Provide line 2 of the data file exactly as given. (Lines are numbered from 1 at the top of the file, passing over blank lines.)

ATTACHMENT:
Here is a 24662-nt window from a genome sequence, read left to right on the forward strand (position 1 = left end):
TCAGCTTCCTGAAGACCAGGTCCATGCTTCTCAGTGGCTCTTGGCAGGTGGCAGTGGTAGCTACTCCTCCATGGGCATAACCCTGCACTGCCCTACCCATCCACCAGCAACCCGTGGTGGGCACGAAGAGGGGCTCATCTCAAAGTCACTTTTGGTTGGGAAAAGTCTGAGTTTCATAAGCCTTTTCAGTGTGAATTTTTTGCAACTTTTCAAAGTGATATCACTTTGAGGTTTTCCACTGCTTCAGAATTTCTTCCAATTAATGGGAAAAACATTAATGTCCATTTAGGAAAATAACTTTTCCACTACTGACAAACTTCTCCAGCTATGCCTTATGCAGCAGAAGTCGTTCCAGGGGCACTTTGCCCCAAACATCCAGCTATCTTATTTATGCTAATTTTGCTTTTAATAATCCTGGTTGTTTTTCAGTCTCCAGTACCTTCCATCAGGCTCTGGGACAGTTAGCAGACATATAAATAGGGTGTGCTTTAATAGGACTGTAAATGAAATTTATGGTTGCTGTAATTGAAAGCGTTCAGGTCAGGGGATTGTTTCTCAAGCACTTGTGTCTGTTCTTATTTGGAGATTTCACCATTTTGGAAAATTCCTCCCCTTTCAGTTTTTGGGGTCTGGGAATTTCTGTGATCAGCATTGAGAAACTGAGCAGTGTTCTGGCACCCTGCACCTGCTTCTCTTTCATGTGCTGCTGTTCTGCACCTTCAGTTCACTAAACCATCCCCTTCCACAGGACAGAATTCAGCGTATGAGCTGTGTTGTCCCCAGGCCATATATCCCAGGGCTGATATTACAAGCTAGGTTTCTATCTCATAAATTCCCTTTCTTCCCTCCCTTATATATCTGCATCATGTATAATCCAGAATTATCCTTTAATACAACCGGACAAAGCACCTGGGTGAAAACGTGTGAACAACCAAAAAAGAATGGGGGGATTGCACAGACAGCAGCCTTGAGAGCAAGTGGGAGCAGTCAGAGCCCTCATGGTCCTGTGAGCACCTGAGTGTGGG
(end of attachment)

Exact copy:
TCAGCTTCCTGAAGACCAGGTCCATGCTTCTCAGTGGCTCTTGGCAGGTGGCAGTGGTAGCTACTCCTCCATGGGCATAACCCTGCACTGCCCTACCCATCCACCAGCAACCCGTGGTGGGCACGAAGAGGGGCTCATCTCAAAGTCACTTTTGGTTGGGAAAAGTCTGAGTTTCATAAGCCTTTTCAGTGTGAATTTTTTGCAACTTTTCAAAGTGATATCACTTTGAGGTTTTCCACTGCTTCAGAATTTCTTCCAATTAATGGGAAAAACATTAATGTCCATTTAGGAAAATAACTTTTCCACTACTGACAAACTTCTCCAGCTATGCCTTATGCAGCAGAAGTCGTTCCAGGGGCACTTTGCCCCAAACATCCAGCTATCTTATTTATGCTAATTTTGCTTTTAATAATCCTGGTTGTTTTTCAGTCTCCAGTACCTTCCATCAGGCTCTGGGACAGTTAGCAGACATATAAATAGGGTGTGCTTTAATAGGACTGTAAATGAAATTTATGGTTGCTGTAATTGAAAGCGTTCAGGTCAGGGGATTGTTTCTCAAGCACTTGTGTCTGTTCTTATTTGGAGATTTCACCATTTTGGAAAATTCCTCCCCTTTCAGTTTTTGGGGTCTGGGAATTTCTGTGATCAGCATTGAGAAACTGAGCAGTGTTCTGGCACCCTGCACCTGCTTCTCTTTCATGTGCTGCTGTTCTGCACCTTCAGTTCACTAAACCATCCCCTTCCACAGGACAGAATTCAGCGTATGAGCTGTGTTGTCCCCAGGCCATATATCCCAGGGCTGATATTACAAGCTAGGTTTCTATCTCATAAATTCCCTTTCTTCCCTCCCTTATATATCTGCATCATGTATAATCCAGAATTATCCTTTAATACAACCGGACAAAGCACCTGGGTGAAAACGTGTGAACAACCAAAAAAGAATGGGGGGATTGCACAGACAGCAGCCTTGAGAGCAAGTGGGAGCAGTCAGAGCCCTCATGGTCCTGTGAGCACCTGAGTGTGGG